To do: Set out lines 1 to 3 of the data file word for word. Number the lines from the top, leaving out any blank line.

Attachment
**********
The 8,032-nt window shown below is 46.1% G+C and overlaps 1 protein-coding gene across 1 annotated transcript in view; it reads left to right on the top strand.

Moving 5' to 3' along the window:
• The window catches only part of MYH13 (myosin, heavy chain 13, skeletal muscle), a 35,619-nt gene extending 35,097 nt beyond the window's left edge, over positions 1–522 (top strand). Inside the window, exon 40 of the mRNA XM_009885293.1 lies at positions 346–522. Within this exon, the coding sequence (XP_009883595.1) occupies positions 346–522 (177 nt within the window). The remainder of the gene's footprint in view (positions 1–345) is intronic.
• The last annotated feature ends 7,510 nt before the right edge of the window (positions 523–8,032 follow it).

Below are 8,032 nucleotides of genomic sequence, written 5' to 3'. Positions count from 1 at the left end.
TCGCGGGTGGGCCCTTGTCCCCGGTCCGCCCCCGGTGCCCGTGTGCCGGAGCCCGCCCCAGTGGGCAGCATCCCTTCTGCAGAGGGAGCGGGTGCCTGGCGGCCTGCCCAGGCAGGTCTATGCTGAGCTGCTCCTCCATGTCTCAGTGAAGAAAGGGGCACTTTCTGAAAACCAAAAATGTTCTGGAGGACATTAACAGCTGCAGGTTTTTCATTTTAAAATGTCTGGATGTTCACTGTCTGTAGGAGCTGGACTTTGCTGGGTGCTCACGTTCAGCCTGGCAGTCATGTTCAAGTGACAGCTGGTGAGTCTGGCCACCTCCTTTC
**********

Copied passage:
The 8,032-nt window shown below is 46.1% G+C and overlaps 1 protein-coding gene across 1 annotated transcript in view; it reads left to right on the top strand.

Moving 5' to 3' along the window:
• The window catches only part of MYH13 (myosin, heavy chain 13, skeletal muscle), a 35,619-nt gene extending 35,097 nt beyond the window's left edge, over positions 1–522 (top strand). Inside the window, exon 40 of the mRNA XM_009885293.1 lies at positions 346–522. Within this exon, the coding sequence (XP_009883595.1) occupies positions 346–522 (177 nt within the window). The remainder of the gene's footprint in view (positions 1–345) is intronic.